This will use the generated lambda function sort the list by `object.attrA` and then `object.attrB` assuming `object` has a getter corresponding to the string names provided. And the second case would sort by `object.attrC` then `object.attrA`.

This also allows you to potentially expose outward sorting choices to be shared alike by a consumer, a unit test, or for them to perhaps tell you how they want sorting done for some operation in your api by only have to give you a list and not coupling them to your back end implementation.

• Nice work. What if the attributes should be sorted in different orders? Suppose attrA should be sorted ascending and attrB descending? Is there a quick solution on top of this? Thanks! – mhn_namak Feb 3 '20 at 22:18
• @mhn_namak see stackoverflow.com/a/55866810/2359945 which is a beautiful way to sort on n criteria, each in either ascending or descending. – Razzle Shazl Feb 9 at 13:03
• We clearly have very different views on beautiful. While it does the job that is fugliest thing I have ever seen. And the efficiency becomes a function of (n*m) where m is number of attributes to sort on instead of just a function of the length of the list. i would think other answers here have better solutions or you could write your own sort function to do it yourself if you really needed that behavior – UpAndAdam Feb 18 at 19:59

Here's one way: You basically re-write your sort function to take a list of sort functions, each sort function compares the attributes you want to test, on each sort test, you look and see if the cmp function returns a non-zero return if so break and send the return value. You call it by calling a Lambda of a function of a list of Lambdas.

Its advantage is that it does single pass through the data not a sort of a previous sort as other methods do. Another thing is that it sorts in place, whereas sorted seems to make a copy.

I used it to write a rank function, that ranks a list of classes where each object is in a group and has a score function, but you can add any list of attributes. Note the un-lambda-like, though hackish use of a lambda to call a setter. The rank part won't work for an array of lists, but the sort will.

``````#First, here's  a pure list version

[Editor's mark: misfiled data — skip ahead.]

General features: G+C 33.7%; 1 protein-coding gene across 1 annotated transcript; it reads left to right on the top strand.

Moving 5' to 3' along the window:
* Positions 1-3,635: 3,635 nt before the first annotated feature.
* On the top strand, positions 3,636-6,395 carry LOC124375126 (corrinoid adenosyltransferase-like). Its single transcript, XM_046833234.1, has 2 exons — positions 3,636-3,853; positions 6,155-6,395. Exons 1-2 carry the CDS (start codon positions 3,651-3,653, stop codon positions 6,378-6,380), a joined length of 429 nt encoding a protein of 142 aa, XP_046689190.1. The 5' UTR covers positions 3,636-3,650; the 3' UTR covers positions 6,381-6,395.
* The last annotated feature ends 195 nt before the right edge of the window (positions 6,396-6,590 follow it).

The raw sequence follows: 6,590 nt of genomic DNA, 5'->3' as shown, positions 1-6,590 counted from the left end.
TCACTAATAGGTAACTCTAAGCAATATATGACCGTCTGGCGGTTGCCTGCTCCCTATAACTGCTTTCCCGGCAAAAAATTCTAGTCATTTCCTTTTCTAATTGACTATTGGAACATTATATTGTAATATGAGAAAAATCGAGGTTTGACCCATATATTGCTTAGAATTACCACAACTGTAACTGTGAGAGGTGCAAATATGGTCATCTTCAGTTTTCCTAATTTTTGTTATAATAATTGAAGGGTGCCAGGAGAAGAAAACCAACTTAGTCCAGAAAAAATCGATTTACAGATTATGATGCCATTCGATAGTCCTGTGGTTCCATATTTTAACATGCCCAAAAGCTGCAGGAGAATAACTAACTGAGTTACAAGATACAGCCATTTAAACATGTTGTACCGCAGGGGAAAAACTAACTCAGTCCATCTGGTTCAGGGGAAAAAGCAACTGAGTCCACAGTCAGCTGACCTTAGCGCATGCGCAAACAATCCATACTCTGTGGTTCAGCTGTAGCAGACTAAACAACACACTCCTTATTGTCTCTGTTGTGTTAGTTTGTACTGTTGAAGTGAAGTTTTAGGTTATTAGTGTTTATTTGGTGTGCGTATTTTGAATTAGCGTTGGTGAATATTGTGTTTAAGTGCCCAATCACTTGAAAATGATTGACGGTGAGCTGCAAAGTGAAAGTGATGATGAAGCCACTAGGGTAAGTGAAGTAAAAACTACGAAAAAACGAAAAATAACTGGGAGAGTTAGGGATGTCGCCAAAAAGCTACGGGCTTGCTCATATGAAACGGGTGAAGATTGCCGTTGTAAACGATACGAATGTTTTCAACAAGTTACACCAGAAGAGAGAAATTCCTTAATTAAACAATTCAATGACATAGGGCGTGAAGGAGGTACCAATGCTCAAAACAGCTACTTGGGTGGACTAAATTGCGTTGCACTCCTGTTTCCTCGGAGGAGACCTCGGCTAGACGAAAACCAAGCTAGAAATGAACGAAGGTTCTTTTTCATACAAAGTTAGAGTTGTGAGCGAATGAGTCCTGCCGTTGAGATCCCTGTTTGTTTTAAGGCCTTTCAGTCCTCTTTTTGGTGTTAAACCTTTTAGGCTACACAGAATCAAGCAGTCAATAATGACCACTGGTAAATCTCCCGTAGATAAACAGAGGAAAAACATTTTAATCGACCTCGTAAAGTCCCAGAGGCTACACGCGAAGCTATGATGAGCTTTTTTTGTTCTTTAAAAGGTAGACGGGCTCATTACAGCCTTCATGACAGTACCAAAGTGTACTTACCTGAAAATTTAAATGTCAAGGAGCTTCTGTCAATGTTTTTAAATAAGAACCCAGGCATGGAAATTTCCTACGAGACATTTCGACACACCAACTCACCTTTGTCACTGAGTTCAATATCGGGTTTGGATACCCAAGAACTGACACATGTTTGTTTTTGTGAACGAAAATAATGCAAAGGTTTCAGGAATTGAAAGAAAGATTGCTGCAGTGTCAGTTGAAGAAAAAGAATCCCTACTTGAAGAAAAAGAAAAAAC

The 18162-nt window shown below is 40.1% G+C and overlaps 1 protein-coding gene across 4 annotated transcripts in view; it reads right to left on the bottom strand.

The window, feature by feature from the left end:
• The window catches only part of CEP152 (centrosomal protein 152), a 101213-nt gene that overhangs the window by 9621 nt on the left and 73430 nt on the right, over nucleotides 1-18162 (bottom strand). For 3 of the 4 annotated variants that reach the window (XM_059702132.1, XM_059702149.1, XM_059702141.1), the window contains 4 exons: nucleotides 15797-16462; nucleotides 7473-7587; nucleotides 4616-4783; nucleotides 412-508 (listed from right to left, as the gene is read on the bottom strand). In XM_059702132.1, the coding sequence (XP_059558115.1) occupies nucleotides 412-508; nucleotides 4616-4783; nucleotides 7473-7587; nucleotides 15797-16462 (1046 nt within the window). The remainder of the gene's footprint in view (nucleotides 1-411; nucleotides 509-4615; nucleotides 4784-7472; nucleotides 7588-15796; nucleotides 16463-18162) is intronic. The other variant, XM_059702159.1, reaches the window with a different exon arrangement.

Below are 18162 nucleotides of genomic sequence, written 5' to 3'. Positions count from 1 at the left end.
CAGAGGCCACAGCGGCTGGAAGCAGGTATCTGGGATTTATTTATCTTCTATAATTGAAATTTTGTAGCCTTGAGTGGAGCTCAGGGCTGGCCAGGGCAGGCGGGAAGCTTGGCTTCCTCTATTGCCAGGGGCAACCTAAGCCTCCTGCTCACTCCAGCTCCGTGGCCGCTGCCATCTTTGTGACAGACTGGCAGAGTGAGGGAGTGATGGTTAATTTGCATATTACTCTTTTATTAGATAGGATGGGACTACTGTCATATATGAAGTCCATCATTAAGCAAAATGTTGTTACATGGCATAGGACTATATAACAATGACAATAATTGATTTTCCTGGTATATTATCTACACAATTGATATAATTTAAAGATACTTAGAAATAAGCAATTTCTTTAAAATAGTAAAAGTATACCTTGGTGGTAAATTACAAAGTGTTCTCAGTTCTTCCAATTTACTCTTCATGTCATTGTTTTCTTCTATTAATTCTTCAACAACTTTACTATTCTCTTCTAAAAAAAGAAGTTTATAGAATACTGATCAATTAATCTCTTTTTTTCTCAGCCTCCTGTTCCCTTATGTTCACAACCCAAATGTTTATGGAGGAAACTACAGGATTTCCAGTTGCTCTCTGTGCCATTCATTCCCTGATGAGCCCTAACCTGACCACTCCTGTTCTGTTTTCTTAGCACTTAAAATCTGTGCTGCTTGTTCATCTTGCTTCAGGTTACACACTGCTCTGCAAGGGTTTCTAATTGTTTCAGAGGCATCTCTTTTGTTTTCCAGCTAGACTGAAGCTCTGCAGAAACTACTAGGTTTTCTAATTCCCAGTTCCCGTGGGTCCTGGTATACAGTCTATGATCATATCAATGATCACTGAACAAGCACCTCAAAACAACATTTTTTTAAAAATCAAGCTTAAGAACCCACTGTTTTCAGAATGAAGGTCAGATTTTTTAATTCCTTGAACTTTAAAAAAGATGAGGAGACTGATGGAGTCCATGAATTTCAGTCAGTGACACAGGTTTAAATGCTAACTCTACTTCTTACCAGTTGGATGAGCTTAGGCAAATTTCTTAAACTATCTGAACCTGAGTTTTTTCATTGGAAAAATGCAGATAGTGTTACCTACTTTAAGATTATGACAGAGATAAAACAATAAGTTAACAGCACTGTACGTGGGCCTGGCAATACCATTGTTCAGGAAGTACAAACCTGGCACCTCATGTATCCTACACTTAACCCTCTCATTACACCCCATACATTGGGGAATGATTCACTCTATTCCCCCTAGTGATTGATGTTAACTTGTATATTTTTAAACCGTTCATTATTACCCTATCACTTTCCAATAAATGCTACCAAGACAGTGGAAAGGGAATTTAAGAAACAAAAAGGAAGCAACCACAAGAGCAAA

my_sortLambdaLst = [lambda x,y:cmp(x, y), lambda x,y:cmp(x, y)]
def multi_attribute_sort(x,y):
r = 0
for l in my_sortLambdaLst:
r = l(x,y)
if r!=0: return r #keep looping till you see a difference
return r

Lst = [(4, 2.0), (4, 0.01), (4, 0.9), (4, 0.999),(4, 0.2), (1, 2.0), (1, 0.01), (1, 0.9), (1, 0.999), (1, 0.2) ]
Lst.sort(lambda x,y:multi_attribute_sort(x,y)) #The Lambda of the Lambda
for rec in Lst: print str(rec)
``````

Here's a way to rank a list of objects

``````class probe:
def __init__(self, group, score):
self.group = group
self.score = score
self.rank =-1
def set_rank(self, r):
self.rank = r
def __str__(self):
return '\t'.join([str(self.group), str(self.score), str(self.rank)])

def RankLst(inLst, group_lambda= lambda x:x.group, sortLambdaLst = [lambda x,y:cmp(x.group, y.group), lambda x,y:cmp(x.score, y.score)], SetRank_Lambda = lambda x, rank:x.set_rank(rank)):
#Inner function is the only way (I could think of) to pass the sortLambdaLst into a sort function
def multi_attribute_sort(x,y):
r = 0
for l in sortLambdaLst:
r = l(x,y)
if r!=0: return r #keep looping till you see a difference
return r

inLst.sort(lambda x,y:multi_attribute_sort(x,y))
#Now Rank your probes
rank = 0
last_group = group_lambda(inLst)
for i in range(len(inLst)):
rec = inLst[i]
group = group_lambda(rec)
if last_group == group:
rank+=1
else:
rank=1
last_group = group
SetRank_Lambda(inLst[i], rank) #This is pure evil!! The lambda purists are gnashing their teeth

Lst = [probe(4, 2.0), probe(4, 0.01), probe(4, 0.9), probe(4, 0.999), probe(4, 0.2), probe(1, 2.0), probe(1, 0.01), probe(1, 0.9), probe(1, 0.999), probe(1, 0.2) ]

RankLst(Lst, group_lambda= lambda x:x.group, sortLambdaLst = [lambda x,y:cmp(x.group, y.group), lambda x,y:cmp(x.score, y.score)], SetRank_Lambda = lambda x, rank:x.set_rank(rank))
print '\t'.join(['group', 'score', 'rank'])
for r in Lst: print r
``````

There is a operator < between lists e.g.:

``````[12, 'tall', 'blue', 1] < [4, 'tall', 'blue', 13]
``````

will give

``````False
``````